Alton Evening Telegraph from Alton, Illinois on August 6, 1956 · Page 3
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Alton Evening Telegraph from Alton, Illinois · Page 3

Alton, Illinois
Issue Date:
Monday, August 6, 1956
Page 3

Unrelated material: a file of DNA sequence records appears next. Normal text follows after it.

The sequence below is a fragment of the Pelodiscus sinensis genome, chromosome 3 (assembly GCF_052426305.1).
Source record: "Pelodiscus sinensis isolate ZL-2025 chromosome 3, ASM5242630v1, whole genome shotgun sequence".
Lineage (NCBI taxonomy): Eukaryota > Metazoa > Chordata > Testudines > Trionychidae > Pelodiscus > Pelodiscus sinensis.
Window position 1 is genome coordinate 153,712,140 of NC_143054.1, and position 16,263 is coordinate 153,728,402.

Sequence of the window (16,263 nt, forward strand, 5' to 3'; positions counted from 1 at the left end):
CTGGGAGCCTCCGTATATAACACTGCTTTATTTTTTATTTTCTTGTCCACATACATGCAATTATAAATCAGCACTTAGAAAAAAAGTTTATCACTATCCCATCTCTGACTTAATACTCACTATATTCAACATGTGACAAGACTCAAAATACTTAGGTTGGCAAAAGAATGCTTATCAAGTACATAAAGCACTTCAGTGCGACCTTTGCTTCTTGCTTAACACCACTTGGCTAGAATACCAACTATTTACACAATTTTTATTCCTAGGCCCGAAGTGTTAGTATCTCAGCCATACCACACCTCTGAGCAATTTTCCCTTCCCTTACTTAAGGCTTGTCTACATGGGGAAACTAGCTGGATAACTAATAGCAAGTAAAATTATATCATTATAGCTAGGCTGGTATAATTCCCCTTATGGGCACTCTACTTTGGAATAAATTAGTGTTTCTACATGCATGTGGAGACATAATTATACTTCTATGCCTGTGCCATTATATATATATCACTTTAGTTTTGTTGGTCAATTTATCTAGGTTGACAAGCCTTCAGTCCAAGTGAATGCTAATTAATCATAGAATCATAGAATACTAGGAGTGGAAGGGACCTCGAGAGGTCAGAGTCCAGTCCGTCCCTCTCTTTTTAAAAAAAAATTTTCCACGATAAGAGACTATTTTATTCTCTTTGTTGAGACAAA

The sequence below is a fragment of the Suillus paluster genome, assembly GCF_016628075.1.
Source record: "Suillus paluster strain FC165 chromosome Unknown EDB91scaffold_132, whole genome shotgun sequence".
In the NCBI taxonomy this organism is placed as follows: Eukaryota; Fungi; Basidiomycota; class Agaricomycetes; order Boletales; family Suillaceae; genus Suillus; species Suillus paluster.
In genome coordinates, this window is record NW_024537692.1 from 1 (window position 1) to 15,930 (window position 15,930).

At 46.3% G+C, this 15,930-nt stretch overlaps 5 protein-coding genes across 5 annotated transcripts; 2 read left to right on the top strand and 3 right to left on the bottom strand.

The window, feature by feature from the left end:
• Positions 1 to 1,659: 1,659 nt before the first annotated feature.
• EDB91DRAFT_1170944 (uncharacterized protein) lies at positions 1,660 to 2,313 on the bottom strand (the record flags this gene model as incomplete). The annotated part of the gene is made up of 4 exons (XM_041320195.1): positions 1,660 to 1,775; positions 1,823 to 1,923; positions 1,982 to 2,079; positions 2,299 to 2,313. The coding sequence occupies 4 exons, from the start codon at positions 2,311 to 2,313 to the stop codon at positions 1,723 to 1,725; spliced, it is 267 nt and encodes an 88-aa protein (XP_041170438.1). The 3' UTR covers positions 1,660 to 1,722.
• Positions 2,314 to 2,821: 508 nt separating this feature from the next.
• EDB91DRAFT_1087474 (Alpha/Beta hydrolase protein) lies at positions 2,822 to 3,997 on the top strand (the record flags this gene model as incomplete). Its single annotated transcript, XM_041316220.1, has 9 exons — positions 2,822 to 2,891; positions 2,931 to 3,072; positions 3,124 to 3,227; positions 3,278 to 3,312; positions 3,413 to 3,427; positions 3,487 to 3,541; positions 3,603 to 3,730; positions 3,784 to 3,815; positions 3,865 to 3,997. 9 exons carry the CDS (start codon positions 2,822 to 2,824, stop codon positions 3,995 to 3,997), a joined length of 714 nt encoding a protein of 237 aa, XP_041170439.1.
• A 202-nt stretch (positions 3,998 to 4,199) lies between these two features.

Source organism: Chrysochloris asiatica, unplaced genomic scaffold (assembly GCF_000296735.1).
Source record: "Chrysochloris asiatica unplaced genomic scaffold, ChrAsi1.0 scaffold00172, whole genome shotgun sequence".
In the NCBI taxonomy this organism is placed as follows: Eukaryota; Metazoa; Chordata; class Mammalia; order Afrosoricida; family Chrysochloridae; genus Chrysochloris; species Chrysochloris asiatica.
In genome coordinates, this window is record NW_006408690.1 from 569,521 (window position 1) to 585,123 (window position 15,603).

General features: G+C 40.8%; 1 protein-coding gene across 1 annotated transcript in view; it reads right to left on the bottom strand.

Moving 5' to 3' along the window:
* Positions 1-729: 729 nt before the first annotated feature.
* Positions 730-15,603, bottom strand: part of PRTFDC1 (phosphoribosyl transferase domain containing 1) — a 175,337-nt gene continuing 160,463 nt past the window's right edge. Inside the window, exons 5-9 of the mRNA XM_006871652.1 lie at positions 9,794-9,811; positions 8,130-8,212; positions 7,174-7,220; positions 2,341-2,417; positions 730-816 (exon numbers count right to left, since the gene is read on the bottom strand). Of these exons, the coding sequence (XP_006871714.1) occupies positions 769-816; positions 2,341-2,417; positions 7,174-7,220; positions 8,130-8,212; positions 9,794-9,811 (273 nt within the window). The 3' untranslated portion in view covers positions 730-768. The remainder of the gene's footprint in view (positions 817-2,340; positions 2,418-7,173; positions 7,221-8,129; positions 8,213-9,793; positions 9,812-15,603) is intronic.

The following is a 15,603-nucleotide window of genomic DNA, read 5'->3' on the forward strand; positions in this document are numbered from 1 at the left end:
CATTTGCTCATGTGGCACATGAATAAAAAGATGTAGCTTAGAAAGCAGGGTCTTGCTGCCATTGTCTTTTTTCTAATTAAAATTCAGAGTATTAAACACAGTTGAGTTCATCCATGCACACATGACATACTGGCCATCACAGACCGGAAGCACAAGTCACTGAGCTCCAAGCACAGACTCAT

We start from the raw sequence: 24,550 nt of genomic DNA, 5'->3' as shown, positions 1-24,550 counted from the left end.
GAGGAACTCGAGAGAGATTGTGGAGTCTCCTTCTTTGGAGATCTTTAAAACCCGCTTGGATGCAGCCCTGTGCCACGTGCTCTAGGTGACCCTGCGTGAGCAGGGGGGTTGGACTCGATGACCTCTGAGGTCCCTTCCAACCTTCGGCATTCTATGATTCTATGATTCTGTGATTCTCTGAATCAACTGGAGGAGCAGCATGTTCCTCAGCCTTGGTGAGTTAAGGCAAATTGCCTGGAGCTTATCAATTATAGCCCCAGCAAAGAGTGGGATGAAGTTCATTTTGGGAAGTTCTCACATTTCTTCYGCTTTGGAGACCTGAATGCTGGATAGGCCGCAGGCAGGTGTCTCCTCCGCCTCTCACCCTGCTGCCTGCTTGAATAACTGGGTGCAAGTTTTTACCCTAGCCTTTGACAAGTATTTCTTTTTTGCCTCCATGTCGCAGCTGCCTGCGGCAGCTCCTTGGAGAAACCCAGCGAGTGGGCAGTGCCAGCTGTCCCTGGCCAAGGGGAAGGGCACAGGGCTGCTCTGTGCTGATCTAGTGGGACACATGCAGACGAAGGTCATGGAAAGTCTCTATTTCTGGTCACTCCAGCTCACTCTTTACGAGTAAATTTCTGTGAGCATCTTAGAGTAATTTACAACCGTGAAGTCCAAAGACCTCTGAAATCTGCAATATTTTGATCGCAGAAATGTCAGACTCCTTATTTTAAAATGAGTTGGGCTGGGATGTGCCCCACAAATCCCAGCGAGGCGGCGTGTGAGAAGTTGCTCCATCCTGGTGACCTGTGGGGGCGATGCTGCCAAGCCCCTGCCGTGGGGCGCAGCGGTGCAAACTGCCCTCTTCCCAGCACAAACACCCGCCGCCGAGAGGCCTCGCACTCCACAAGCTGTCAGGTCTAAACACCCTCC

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MONDAY, AUGUST 6, ALTON EVENING TELEGRAPH PAGE THREE 'On Right JVole' Summer Band Classes in Betltalto Schools to End BETHALTO ~ Summertime end on the "right note" Friday for 43 grade school students enrolled in the Unit 8 School District's summer band program. These boys and girls will have completed a beginning basic course in band instruments under the direction of Ernest Opp, Unit 8 music director. The program, in its second year, has met throughout the summer in the Civic Memorial High School band room and at the Collage Hills Grade School. The past Friday saw the first meeting oE the students as a group, the individual instruments having met separately before.- And the aspiring young musicians for the first time as a "band" ran through exercises such as "Old MacDonald Had a Farm" and heard for the first time the results of their summer-long hours of practicing and rehearsing. At 9 a.m. Friday, the group will meet for the lasi time this summer at Civic Memorial for a demonstration performance, to which all parents are invited. FALSE TEETH That Loosen Need Not Embarrass Many wearers of falne teeth have •uttered real embarrassment because their plate dropped, slipped or wobbled «t .Hist the wrong time. Do not live In fear of this happening to you. Just sprinkle ft little FASTEETH, the alkaline (non-acid) powder, on your plates. Hold false teeth more firmly, •o they foel more comfortable. Doe« not sour. Checks "plate odor" (denture breath). Get FASTEETH »t »DJ drug counter. The summer program te a "deciding period." according to Opp. Those who dec'le to continue will be placed ir a special band class nt. the Bethalto Grade School in the fall. For the summer program, the children have rented their respective instruments, but after the decision to continue is made, they must purchase their own. Instruments taught during the summer were: flute, saxophone, trombone and clarinet. From these basic instruments the predominantly sixth-graders wil! voluntarily change or be changed by Opp to heavier band instruments, as the need or individual situation may dictate. Classes for advanced band students have also been held during the summer on Tuesday anc Thursday mornings and on Tuesday evenings at Civic Memorial This group will meet in specia rehearsals Tuesday and Thurs day mornings of this week in preparation for their appearance at the Illinois State Fair in Springfield the evening of Aug 15. A concert has also been planned Aug. 14 for the local com munity, at a plate to be namec Isler, according to Opp. Rounding out the summer program is the baton twirling clas of Norma Jean Helwig, which will meet for the last time Aug 13. Freeze maraschino cherries in ice cubes; "Use for lemonade Add a mint leaf to each cherry if you like. FASTEST COLOR FILM PROCESSING Movie Films, Slides, and Pictures IN THIS AREA gent DIRECT to Eastman Kodak DAILY BRING YOL7H FILM TO FOSTER'S DRUG STORE 280 E. BROADWAY DIAL 2-2832 Open Every Nit* TU li Delegates From White Hall At Legioji Conclave WHITE HALL-— Mr. and Mrs. Max Deavers spent Wednesday until Sunday in Beryn, III., with his daughter, Mrs. Deavers, attending the Departmept of Illinois Amer- can Legion Convention at the Palmer House in Chicago. Mrs. Deavers is the newly elected president of the White Hall Legion Auxiliary Post No. 70 and was sent as a delegate. WHITE HALL —Miss Ruth A. Hitch of White Hall and Mrs. Ada Aderton of Hardin, attended the 31st Annual Illinois Departmental Marche of the 8 and 40, American Legion Auxiliary, held at the Palmer House in Chicago during the week. Mrs. Aderton was partnership chairman for Area 4 during the past year and Miss Hitch served on the rules committee at the Marche. Both attended the Passe Chapeau brunch on Aug. 1. and the ban- -quel and frolic July 31, in the Red Lacquer Room of the Palmer House. They were sent as delegates from the Greene-Calhoun County Salon No. 603 of the 8 and •10. Honored On Birthday WHITE HALL —Mr. and Mrs. Lee DeShasier and Lynn Guis spent the weekend in Paxton, visiting the DeShasiers' children, Mr. and Mrs. Edward DeShasier, Mr. and Mrs. James DeShasier, and Mr. and Mrs. James Branson. Sunday a basket dinner honored Mrs. Lee DeShasier, w' ose birthday occurred during the past week. White Hall Notes WHITE HALL — Mrs. John Strang underwent major surgery at Our Saviour's Hospital during the week. Cadet Howard Piper returned home Saturday after six weeks of training with the ROTC at Fort Lee, Va. Howard, son of Mr., and Mrs. Francis B. Piper, is attending the University of Illinois dur- j ing the winter months. Dr. and Mrs. R. W. Piper and Dr. and Mrs. Hal Nevius returned I Saturday from a week's vacation trip to Michigan points. Mr. and Mrs. Albert Smith returned over the weekend from a vacation trip to Colorado and western points. Comparison Modern Machines Bring Revolution in Haymaking By 1/F.E C'alhonn County Correspondent HARDIN—Retired farmers ard older farm workers marvel these days at the ease by which a hay crop may be harvested and stored. A power mower cuts Keep simple syrup (made from equal parts of sugar and water) on hand in the refrigerator to use to sw'eeten fruit drinks, iced coffee and tea. 1956 Homysuckl* dress 'festival sale feature* new Dan River Wrinkl-Shed® cotton down several acres per hour, the side delivery rake windrows it loosely, and the one-man baler comes along and automatically ties it into bales. About the only hard work in the process is the hauling of the bales*and storing in the barn. Many farmers have elevators to carry the bales into the loft. Only occasionally does a farmer haul loose hay on a wagon and store it in the haymow The wielding of a pitchfork is almost a lost art and such a tool may be a museum piece before too long. It is just too much trouble tor a short-handed farmer to store and feed loose hay to a lot full of cattle. How different was the picture 40 or 50 years ago. It took at least five men and a growing boy or two to handle hay crops then. Most of it was stored loose in the hayloft or was stacked in the field. Any baling was handled by a horsepower baler which could tie up about 10 tons a day. Baling also took a lot of men. Two of them pitched the hay from the stack to a table where the feeder pushed it into the hopper while the plunger pressed it into the bale. A boy on one side pushed the wires through at the headblock and another tied the wires at the other side. One man dragged tile bales and stacked them, while a couple more hauled them into the barn by wagon. There were two and three stroke horse-power balers. This meant that the 1 plunger made either two or three strokes while a team was making one round with the sweep. Sometimes it was necessary for a small boy to follow the team and whip them up, for it was a job that would make a lazy horse out of the most spirited one. For the horses, it was a task of walking all day and going nowhere. Heat and dust were aggravating sidelines to such a job of baling. The writer does not look back on the old days of haymaking with any degree of pleasure. He started young by driving a haywagon and building loads of hay on it, while still too small to do much work with a pitchfork. As a boy of 16, he hired out to a farmer for the duration of the haying season. Having to take the place of a man, he really went all out. The farmer taught him to stack hay in the field, and every day reiterated the fact that he could not have found a man in the neighborhood who could have made a better hand. But when payday came, the farmer tried to settle at boy's wages which were half those, of the man. A hot argument ensued with the farmer being reminded of all the praise he had bestowed during the haying season. At last he reluctantly paid off at a man's wage, which was the princely sum of $1.50 per day. Learning to stack hay at an early age made a boy a standout, but it had its bad side. It automatically made the writer a hay- stacker from then on. And such a job is no sinecure. The worst thing it did was the effect on the legs. Walking on loose hay and placing heavy loads around the_ stack with a fork made a fellow feel like an old man long before late quitting time came. But there was a sense of pride and accomplishment in putting up a well balanced stack of hay. Long stacks were called "ricks." They were generally built on 10 x 20 feet bottoms. A good stacker would keep building a bulge until, when it was time to start "drawing in" the rick would probably bulge to a 16 x 30 feet sife and would rock with a beautiful balance. When the proper topjwas narrowed to a peak, the stack would probably contain 10 or 12Uons of bay, and loss by weathering would amount to very little. But the tops in the field stacking of hay came many years ago when the field derricks that operated or cables reached this section of the country. Then the hay could be lifted in such quantities that two men could work on a huge stack and four times as much could he handled as men could pilch with forks. But, as was stated before, there is no regret from anyone at the passing of the old days of haymak ing. In fact about the only refer ence made to the job by the older fellows around here is that they were born 50 years too soon. Hnrdin Notes HARDIN—Mr. and Mrs. William Kinder and son, Hugh, were in town Saturday. Hugh returned from the hospital a few days ago after he had suffered the loss of his right arm in an accident while mowing hay. He says he is feeling well and is already becoming adept at using his left hand. Charles Watts of Hamburg visited in Hardin Saturday morning. He said he was lucky in getting his hay into the barn during good weather. In spite of a half-inch rain during two midweek showers, some crops were wilting in the hot sun of Friday and Saturday. Mr. and Mrs. C. C. Campbell visited the William Plummers in Alton Friday afternoon and evening. Bruce Presley is rebuilding his home on Pulliam Street and adding a couple of rooms. Piasa Baptist WMV Marks 10th Anniversary *.• SHIPMAN - The Piasa W-M.- U. celebrated its 10th anniversary at the Mt. Zion Baptist Church on Friday evening with 1!) members and one guest present. Miss Hazel Perrine, president, read a short history of the so- Medora Baptists Elect Officers MKDORA — Church and Sunday school officers were elected a I. the Baptist Church Friday evening at j the annual business meeting for the coming year. Church officers elected are: Mrs. Borlhn Rhoads clerk; Mrs. Charles Strtmk, assistant clerk; Mrs. Ralph Lewis, financial secre- perintendent; Mrs. Don Williams |f «J!.. and Mrs. Harold Tucker, cradle | IlctrUlIl roll superintemleni; Mrs, Charles Strunk. superintendent of basement classes; Mrs. Truman Row- ker. assistant: Miss Virginia (lor- ciety. The group was organized tary: Mrs. II. K. Shields, treasiir ham. pianist: Miss CharloUe Kahl, assistant. Messengers named for the an- 0 years ago at the Myron Snel-j cr; ClUtorri Lnism. organist; Airs. on home with 17 members. The iresent membership is 35. Three charter members sent greetings which were read from Mrs. Myron Shelton, Seymour; Mrs. Irene Friedline, Bunker Hill: and Mrs. Lizzie Lyles of Chesterfield. Mrs. Carl Young pinned flow- prs on all members present af- er which an original skit on W.M.U.. written by Mrs. Ronald Breitwiser, was given by Mrs. Sid Reno, Mrs. Ella Gwillim. Mrs. Ruth Moore, Mrs. Helena Talley, and Mrs. Breitwiser. New officers for the coming Don Williams, assistant: Mrs. Paul Gorham, pianist; Mrs. Harold Tucker, assistant; Arthur Gwillim, 4-year, and Ralph Lewis, 3-year. trustees; Mrs. Nancy Williams, Miss Virginia Gorham and David Kricker, music committee. Sunday school officers named are: Walter Mercer, superintendent; Gilbert Hart, assistant; Mrs. Robert Cooper, secretary; Mrs. Elsie McCrellis, asistant; Mrs, Harold Tucker, pianist; Mrs. Robert Golike, assistant: Mrs. Martha Fricker, extension department su- evening. H I 3U So of lU( no sc tu sp m Tn u c -vt nual mneting of Maroupin Baptist Association to ho hrld with the Modesto church the latter part of August are: Mrs. Ward Spencer, Mrs. Truman Bowker, Mrs. Agnes Chism and Mr. and Mrs. Charles Strunk and Robert Golike, alternates. Helping Hand Society to Mod MEDORA— The Helping Hand year were named as follows: Miss Hazel Perrine, president; Mrs. Harvey Winson, vice president; Mrs. Helena Talley, secre- ary and treasurer; Mrs. Her-^ )ert Moore Sr., community missions; Mrs. Lindley Steere, mission study; and Mrs. Frank iwillim, publicity. A decorated cake with 10 candles was baked by Mrs. Sid Reno. Other refreshments were served by Miss Hazel Perrine, Mrs. Bertha Craig, Mrs. Frank Jwillim and Mrs. Ronald Breitwiser. Harmony Church Hayride SHIPMAN — The Young people of the Harmony Baptist Church sponsored a hay ride Friday evening. The 30 guests rode to the John Edwards home. Recreation and a wiener roast near the church followed the return trip. Attend Opera SHIPMAN — Mr. and Mrs. Robert Schaeffer and Mr. and Mrs. Roy Baiter joined the Ma- Bethaltoan Gets Probation After Children'sCharge MEADOWBROOK—T. R. Beeman of 411 Mill St., Bethalto, entered a plea of guilty for drunken and disorderly charges toward two conduct Bethalto children before Justice of the Peace George Miles Saturday morning. Beeman, a middleaged man, was arrested the afternoon of July 21 by Bethalto police officer Ed Plegge after the parents of a seven-year old girl and a nine- year old boy had signed a complaint against him. The offense against the children was said to have been committed the same day, July 21, in the BethaJJo American Legion Park, where the two children were playing. Beeman was sentenced to a year and a day's probation and placed under a cash bond. America's largest Silling TOILET TANK BALL Noisy running tolUis can wait* over 1000 gallons of water a day. Th» •Mazing patented Water Maitar tank ball Instantly stops the Dow of water after oadi flushing. 75e AT HAKDWAU STORK a. Cummerbund captures her waiit... ana heart! Choose brown with aqua trim or blue with cinnamon trim. b. Navy and green with mint green bodice or brown and blue with ice blue bodice, gives two-piece effect. C. Here again at its fashionable best . . . black cummerbund with red or green. Glitter buttons for accent! Slimming combination of the empire and long torso lines. Giddy gay plaids softened by large white linen collar. Just Say, "Charge It" on S*an Revolvinc Ctuwge, • Month* to Pay . . . Small Service Charge SEARS ALTON STOKE HOURS Mon. * Frl. 0 to 8 Other Day* It to 8 REPAIR& REMODEL - NOW! -- Home Improvement Loans a Specialty Here! First National Bank & TRUST COMPANY in Alton Third and Belle Streets • Alton, Illinois MEMBER FEDERAL DEPOSIT INSURANCE CORPORATION The group Httended a performance of "Kiss Me Kate" at the Municipal Opera. Cumrntinlty Club Sleets SHIPMAN — The Harmony Community Club met Friday afternoon at the Community center building with 17 members present. Papers on current topics were read by Mrs. William Shelton, Mrs. Harry Brown, Miss Ethel Doughty, Mrs. Joseph Mutzbaur, and Mrs. Irene Randolph. Prizes were awarded for games, ' of the Baptist Church of Mrs Bess Carter. The women will quilt. A pot- dinner will be served at A business meeting is scheduled in the' afternoon. Medora Notes MEDORA-- Milford Elliott returned to Chicago Friday after spending several days with his mother, Mrs. Masa Elliott. Mrs. Eunice Franke went to Jacksonville Friday evening to •visit—her-sister, Mrs. Elsie Buchanon.. Mrs. Gertrude Gwillim wen to Brighton Saturday to spend the weekend at the home of her son, H. J. Jones, Sunday being her birthday. Mrs. Naomi Wiegand returned to Wood River Sunday after visiting with her mother, Mrs. Edith Goodwin, since Thursday. Robert E. Moore, Groton, Conn., and son-in-law of New London, Conn., and Clarence Moore, Littleton, visited Friday Being Patched HARDTN -- The patching of Hardin's streets hast been underway for several days. This is n yearly job. as there is so much heavy hauling through town that the streets cannot hold up, especially in wet weather. Out Cnme Cannon-Bull While taking down a six-foot ledge at Par, in Cornwall, » farmer dislodged a well • pre- erved cannon-ball, the other day. It weighed six pounds and is thought to be a relic of the battle fought on the high ground at nearby Tywardreath during the British Civil War (1642-48). READ TELEGRAPH WANT AD* These Men Can Bring You Better Hearing Roy L Delhi 8on*tni» G*nialt**l and refreshments were served with Mrs. Rolla Wayman. by Mrs. Paul Cox, Mrs. Rose Maness and Mrs. Earl Shelton. New Homes SHIPMAN — The Lincoln Cameron family has moved to its newly constructed country home. Mr. and Mrs. Charles Johnson and daughter moved to the house vacated by the Camerons. William Lynch has a new house under construction in the west part of town. The .Hollovvay Construction Co. is building a new The Rev. and Mrs. W. A. Summers received another telegram Friday evening that their son, Floyd Summers, USN, stationed in London, England, who suffered serious injuries July 30, had regained consciousness, but was still in serious condition. WEAR YOUR BEAfrtNS AID ALL AT THE EAR1 HTH1K h lit Mr MIMC to m qnHtM H COM ** M nil mm m M M» ITS n* Nnnsr SONOTONE OF ALTON 305 W. 3rd Phone 2-8831 coupin County Young Marrieds I house in the north part of Ship- for a bus trip to St. Louis Friday i man. Alton's Leading Deportment Store At Young's You Con Always Owe for young ideas mouton 00 $ 59 N • money down— 10 months to pay! times your monthly payment on YOUNG'S -w Continuous Charge Account Nationally advertised . . . Mouton processed lambskins in truly lux- ury-iooJr designs. Oh, so modest]/ priced/ THE MOUTON SHORTIE JACKET . . . cut along the soil, fall lines ior ialll Created with a smooth roll- collar and deep, deep cuffs . . . llrom handsomely matched . . . and specially selected processed lamb- skinsl Wonderful plasticized finish I sheds tain and snow. In rich Logwood Brown. Sizes 10-16. Use our [convenient layaway plan now and have your Mouton jacket in time to wear this ialll ' Genuine dyed-mouton processed-lambskins, VovMcry Buy What tow Wont WhcaYov It — No Down Paymont — Pay Only l/VMi Th« Agreed Limit Monthly trt SIMns - >u*t ten •> the greatest atnewM of oredh ym wM need M any one line, and agree to pay l/10th of that tntmtt each month. $10.00 MONTM.T MYMINf OVVtS TOW $100.00 M CMMT, a 120.W' Monthly Payment gives you a 1200.00 Credit, and to on. Yoa can write your o«m ticket — just name the amount you 11 Meed, agree to pay l/10th each month. TOW CAM AiWATS OWi 10 TIMfS TOW MONTNIY PAYMNfl a* long as you continue to make the monthly payments. m THi IAST WAY TO DO TOW KAK MJYINO, Men M Easter outfitting the children, when large expenditures are needed. Yam can always spread the pay menu over later months. "TOW CAN CONTINUf TO iUT iACM MONTH - E»ery monthly payment renews your buying power, right up 10 the agreed maximum amount of your account. IF YOU HAVE A/' Younfs 3O-OAT CHAICC ACCOUNT, and would prefer a Continuous Credit Acoounc our credit department will gladly arrange k for you. IF TOD DO NOT HAVI At Young'. CNABOf ACCOUNT yo»r application will be welcome. Please call or come in and talk to our friendly Credit Manager, she will be happy to help you tail out an application lor your Continuous Charge A«xo»m. Alton's Leading Department Store AVOID RUSH and TENSION l/M EXTRA SHOPPING HOURS 5 TO 9 P. iVIi MAKE IT A FAMILY NIGHT! EASIER TO PARK NEAR YOUR DESTINATION